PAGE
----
Monday, February 09, 2009

a day off

yay! it's monday....and I am just lounging, drinking coffee, and looking at my List of Things to Do. Just looking, mind you. I have already crossed off cleaning the kitchen. Still have to go out into the yard and pick up another layer of poop that has emerged in the melting snow. Ylech. At least it is sunny out. Must exercise, must hem pants, must get manicure ;-), must read, must walk doggies. Everything else is gravy.

The women's retreat was really, really great. We had around 40 women, and I had organized our time into three sessions, based on three poems by Mary Oliver. St. Mary Oliver, I should say. The first was The Summer Day--you know, the one that ends with "tell me, what will you do with your one wild and precious life"....that phrase became the sharing question in the large group: Tell one thing wild about you, and one thing precious to you or about you. It was fabulous--hilarious, dear, teary, and again, hilarious! I had asked them to each bring a poem or scripture that they treasured, and was going to use this in small groups, but we ran out of time. So, I asked several volunteers to read theirs during our brief worship time before "relaxing" time. It was beautiful.

In the morning, I used Oliver's poem, "Prayer", from her collection Thirst to launch morning devotions around the topic of prayer. For scripture, I had a list of mostly NT verses about prayer, and then I talked about my journey with prayer, with descriptive language for God, The Lord's Prayer, and more. Then, we broke into small groups, and I asked them to share with each other how they engaged in prayer or meditation, when they prayed, if they prayed, etc.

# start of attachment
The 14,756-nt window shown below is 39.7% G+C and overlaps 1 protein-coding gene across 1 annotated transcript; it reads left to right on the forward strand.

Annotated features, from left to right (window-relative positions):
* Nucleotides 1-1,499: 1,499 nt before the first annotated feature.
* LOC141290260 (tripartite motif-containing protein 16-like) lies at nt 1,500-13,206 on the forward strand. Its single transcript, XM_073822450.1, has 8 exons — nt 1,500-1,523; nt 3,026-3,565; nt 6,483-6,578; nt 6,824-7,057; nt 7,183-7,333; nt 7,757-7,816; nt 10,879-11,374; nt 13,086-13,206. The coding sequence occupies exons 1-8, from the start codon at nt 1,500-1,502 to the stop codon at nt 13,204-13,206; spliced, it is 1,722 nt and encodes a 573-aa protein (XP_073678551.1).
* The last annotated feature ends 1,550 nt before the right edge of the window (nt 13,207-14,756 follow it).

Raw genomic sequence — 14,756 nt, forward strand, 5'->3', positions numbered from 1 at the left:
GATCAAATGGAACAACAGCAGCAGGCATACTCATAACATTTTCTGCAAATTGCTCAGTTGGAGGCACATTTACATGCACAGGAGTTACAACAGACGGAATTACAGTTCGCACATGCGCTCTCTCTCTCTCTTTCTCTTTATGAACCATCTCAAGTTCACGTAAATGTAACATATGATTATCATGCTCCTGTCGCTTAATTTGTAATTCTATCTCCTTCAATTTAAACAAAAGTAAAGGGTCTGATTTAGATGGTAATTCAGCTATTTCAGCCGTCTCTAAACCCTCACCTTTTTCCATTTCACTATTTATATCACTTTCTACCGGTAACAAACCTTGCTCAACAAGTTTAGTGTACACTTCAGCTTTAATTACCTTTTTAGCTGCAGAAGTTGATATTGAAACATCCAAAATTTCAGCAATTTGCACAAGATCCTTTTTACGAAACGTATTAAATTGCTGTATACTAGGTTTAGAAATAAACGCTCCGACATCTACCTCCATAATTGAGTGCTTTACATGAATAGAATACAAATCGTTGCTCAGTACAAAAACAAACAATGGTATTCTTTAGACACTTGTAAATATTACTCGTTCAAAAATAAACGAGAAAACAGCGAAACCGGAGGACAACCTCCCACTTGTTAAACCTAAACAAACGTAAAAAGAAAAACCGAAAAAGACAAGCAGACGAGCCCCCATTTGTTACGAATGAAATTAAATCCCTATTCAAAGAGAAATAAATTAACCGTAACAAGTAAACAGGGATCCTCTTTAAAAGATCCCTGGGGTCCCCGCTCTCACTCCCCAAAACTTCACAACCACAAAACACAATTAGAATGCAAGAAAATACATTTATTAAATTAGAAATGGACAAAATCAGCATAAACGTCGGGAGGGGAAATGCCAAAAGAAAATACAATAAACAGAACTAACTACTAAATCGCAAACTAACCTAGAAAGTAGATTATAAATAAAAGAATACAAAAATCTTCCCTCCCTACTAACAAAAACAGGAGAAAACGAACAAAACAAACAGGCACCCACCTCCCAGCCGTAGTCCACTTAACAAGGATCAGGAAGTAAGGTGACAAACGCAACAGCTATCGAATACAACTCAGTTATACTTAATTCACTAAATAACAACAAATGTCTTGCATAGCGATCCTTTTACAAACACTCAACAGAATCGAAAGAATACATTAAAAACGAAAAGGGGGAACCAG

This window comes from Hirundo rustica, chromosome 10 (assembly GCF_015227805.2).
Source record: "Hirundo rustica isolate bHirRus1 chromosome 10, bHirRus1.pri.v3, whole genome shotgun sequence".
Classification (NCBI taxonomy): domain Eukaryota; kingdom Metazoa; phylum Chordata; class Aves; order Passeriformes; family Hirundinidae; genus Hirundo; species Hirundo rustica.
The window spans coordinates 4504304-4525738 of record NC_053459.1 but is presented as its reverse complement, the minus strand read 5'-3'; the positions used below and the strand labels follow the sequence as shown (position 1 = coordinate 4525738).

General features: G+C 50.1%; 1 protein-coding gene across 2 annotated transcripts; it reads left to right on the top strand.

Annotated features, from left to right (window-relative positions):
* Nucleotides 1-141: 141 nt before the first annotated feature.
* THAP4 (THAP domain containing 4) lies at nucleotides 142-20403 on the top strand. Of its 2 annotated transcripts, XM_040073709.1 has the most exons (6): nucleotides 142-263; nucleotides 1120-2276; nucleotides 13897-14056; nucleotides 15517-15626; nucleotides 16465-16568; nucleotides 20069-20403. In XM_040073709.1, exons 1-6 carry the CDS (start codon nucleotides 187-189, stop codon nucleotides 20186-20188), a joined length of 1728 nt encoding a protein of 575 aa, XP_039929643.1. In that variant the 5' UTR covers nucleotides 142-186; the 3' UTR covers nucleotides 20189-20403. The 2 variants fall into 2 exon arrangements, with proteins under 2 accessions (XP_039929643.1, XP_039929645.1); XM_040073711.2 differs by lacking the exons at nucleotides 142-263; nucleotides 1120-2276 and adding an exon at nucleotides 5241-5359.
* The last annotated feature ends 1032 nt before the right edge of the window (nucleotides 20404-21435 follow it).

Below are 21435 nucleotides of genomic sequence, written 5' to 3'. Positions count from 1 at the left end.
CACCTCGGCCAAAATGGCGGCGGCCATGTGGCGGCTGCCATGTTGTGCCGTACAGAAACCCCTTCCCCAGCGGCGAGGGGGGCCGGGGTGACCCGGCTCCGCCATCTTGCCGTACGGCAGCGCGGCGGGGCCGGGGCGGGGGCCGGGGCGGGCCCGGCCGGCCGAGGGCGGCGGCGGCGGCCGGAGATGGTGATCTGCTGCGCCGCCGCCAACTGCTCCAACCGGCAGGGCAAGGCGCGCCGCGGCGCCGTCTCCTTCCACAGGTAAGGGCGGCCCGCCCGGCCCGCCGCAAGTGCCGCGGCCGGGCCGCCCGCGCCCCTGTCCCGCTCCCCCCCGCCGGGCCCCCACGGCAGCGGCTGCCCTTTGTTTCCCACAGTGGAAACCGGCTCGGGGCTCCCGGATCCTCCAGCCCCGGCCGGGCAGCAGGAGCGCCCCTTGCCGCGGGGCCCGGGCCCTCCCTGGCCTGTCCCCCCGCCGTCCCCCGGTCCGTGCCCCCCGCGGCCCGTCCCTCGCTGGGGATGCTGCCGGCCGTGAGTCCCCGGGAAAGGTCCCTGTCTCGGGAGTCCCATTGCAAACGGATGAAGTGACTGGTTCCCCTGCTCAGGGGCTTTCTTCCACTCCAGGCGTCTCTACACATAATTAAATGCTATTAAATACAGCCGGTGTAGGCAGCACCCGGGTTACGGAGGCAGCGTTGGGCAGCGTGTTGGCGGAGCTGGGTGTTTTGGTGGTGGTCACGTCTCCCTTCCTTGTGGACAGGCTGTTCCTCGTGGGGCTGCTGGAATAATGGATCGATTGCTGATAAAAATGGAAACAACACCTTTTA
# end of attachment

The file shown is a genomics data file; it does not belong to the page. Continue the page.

THEY LOVED TALKING ABOUT THIS. Honestly, I thought it was a risky question, because it is so personal, but they appreciated the diversity and integrity of the sharing in their groups.

After a break, we made prayer beads. I gave a little history on prayer beads, and then showed them how to make an Anglican Rosary, or how to adapt it to an Earth Rosary; and also showed them how to make LovingKindness strands, if that is what they wanted. I asked them to choose beads that spoke to them; and to choose a number of beads that was significant. I had purchased a ton of beads--about $100 dollars worth, besides others bringing some to share. I wish you could have seen the sight of 40 women, ranging from 27 years to 94 years old, beading together, on the floor, on chairs, at tables, helping one another, talking, laughing, relaxing, and very intentional about making a meaningful creation. My heart rejoiced. I loved it--every minute.

After lunch, we had a closing communion service. We used the poem "Thirst" to talk about what we thirsted for in our lives and for the world. That became our prayer. After the feast, we blessed the prayer beads, by passing them around the circle, one by one. The creativity was stunning. Truly.

Those 24 hours were full of the glory and grace of the Divine.
I am so grateful to have been a part of it.

Amen.

5 comments:

Purple said...

Absolutely wonderful and amazing. I wish I could of attended. It sounds rich, full of life, and so spacious. Tell me more about the LovingKindness strands. My spiritual director uses LK quite a bit.

Enjoy your day off.

How ironic that my prayer experience I blogged about was 180 degree radical difference.

Songbird said...

Her poetry is just amazing, what it stirs and evokes. Sounds wonderful.

Peceli and Wendy's Blog said...

And I say Amen, and Amen, to the work and worship led by women. Linking art objects and poetry with worship is beautiful.
Way to go.
w.
The word verification here is 'hymbl' so I wonder what that can mean!

revcrystalk said...

it sounds awesome! a wonderful experience for all!

i'm so excited for you! any tips or resources you can offer for the prayer beads? it sounds fabulous!

jesswilson said...

oh it sounds truly inspiring and uplifting and yes, divine!

just like i cherish the stones from last year, those women will never forget the love, the faith, the connections that you helped them forge.

you're doing wonderful things